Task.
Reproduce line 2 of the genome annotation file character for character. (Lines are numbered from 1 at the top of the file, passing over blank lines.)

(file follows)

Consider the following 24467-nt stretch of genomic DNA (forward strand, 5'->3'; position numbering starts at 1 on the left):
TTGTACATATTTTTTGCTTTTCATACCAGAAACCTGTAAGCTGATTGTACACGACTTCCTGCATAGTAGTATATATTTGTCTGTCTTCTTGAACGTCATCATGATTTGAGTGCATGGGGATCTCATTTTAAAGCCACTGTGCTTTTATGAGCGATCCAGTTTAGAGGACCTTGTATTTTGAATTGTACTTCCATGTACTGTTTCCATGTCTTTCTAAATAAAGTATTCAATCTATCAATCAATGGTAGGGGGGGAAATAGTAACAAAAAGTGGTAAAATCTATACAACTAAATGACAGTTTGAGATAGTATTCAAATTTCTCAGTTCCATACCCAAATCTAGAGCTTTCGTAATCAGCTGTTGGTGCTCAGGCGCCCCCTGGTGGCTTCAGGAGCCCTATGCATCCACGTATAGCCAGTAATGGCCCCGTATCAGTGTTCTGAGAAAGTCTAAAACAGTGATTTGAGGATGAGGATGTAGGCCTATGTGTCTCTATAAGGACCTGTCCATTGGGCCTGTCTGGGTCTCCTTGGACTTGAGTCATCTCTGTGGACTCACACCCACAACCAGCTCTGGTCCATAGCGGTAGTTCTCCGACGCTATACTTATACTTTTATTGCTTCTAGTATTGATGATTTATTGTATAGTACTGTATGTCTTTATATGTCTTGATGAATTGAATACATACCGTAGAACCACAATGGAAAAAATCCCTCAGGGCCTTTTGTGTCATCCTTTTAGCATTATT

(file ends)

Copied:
TTGTACATATTTTTTGCTTTTCATACCAGAAACCTGTAAGCTGATTGTACACGACTTCCTGCATAGTAGTATATATTTGTCTGTCTTCTTGAACGTCATCATGATTTGAGTGCATGGGGATCTCATTTTAAAGCCACTGTGCTTTTATGAGCGATCCAGTTTAGAGGACCTTGTATTTTGAATTGTACTTCCATGTACTGTTTCCATGTCTTTCTAAATAAAGTATTCAATCTATCAATCAATGGTAGGGGGGGAAATAGTAACAAAAAGTGGTAAAATCTATACAACTAAATGACAGTTTGAGATAGTATTCAAATTTCTCAGTTCCATACCCAAATCTAGAGCTTTCGTAATCAGCTGTTGGTGCTCAGGCGCCCCCTGGTGGCTTCAGGAGCCCTATGCATCCACGTATAGCCAGTAATGGCCCCGTATCAGTGTTCTGAGAAAGTCTAAAACAGTGATTTGAGGATGAGGATGTAGGCCTATGTGTCTCTATAAGGACCTGTCCATTGGGCCTGTCTGGGTCTCCTTGGACTTGAGTCATCTCTGTGGACTCACACCCACAACCAGCTCTGGTCCATAGCGGTAGTTCTCCGACGCTATACTTATACTTTTATTGCTTCTAGTATTGATGATTTATTGTATAGTACTGTATGTCTTTATATGTCTTGATGAATTGAATACATACCGTAGAACCACAATGGAAAAAATCCCTCAGGGCCTTTTGTGTCATCCTTTTAGCATTATT